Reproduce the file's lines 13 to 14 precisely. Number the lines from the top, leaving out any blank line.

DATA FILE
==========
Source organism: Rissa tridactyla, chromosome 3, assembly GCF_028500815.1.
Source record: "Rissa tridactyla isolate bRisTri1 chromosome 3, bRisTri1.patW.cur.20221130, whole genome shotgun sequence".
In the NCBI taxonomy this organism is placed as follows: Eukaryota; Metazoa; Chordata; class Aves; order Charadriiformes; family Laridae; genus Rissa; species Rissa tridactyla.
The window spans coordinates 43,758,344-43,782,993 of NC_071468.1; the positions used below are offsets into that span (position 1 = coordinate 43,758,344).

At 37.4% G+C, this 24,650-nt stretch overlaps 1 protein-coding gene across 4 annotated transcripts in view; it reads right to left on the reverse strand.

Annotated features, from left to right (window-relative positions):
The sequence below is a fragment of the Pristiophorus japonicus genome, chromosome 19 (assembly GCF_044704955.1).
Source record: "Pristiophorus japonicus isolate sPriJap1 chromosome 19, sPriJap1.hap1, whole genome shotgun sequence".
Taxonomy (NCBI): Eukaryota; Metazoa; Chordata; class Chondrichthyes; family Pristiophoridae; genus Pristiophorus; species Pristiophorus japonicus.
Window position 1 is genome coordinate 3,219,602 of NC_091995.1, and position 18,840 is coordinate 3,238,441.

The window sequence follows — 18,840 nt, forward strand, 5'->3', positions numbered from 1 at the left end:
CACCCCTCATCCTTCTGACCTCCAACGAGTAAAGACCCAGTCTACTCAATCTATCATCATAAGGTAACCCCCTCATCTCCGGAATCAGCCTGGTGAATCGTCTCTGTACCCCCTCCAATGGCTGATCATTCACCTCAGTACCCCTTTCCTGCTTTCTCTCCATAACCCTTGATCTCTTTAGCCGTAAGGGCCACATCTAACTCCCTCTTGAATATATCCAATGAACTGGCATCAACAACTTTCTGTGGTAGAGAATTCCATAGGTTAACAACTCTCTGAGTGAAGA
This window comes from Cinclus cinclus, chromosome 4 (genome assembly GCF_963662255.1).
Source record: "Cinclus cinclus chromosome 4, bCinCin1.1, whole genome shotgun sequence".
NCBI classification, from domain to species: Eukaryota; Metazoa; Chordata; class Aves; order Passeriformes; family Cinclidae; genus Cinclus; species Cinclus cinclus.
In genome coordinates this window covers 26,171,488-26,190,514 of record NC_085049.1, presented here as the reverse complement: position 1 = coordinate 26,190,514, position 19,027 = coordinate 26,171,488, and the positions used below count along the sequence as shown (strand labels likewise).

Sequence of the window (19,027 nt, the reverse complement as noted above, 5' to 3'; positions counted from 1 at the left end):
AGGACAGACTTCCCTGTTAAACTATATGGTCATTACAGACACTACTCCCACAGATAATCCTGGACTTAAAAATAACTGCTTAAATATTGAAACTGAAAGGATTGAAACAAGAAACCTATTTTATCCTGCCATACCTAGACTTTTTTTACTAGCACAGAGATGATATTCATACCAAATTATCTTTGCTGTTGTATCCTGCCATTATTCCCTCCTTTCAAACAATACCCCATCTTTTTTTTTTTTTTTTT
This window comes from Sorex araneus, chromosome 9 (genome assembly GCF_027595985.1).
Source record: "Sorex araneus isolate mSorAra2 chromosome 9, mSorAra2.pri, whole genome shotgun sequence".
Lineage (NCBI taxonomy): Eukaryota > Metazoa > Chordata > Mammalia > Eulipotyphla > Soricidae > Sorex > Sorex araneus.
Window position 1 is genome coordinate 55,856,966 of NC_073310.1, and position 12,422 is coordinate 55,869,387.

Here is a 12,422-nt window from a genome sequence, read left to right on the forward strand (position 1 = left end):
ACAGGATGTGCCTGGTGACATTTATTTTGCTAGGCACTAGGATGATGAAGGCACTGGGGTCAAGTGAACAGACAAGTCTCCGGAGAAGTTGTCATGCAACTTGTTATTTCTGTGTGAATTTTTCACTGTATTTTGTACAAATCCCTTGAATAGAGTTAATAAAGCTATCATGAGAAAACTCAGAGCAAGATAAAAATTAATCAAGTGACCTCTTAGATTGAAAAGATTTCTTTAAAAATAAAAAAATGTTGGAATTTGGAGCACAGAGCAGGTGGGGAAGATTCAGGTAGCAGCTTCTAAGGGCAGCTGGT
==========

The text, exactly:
This window comes from Cinclus cinclus, chromosome 4 (genome assembly GCF_963662255.1).
Source record: "Cinclus cinclus chromosome 4, bCinCin1.1, whole genome shotgun sequence".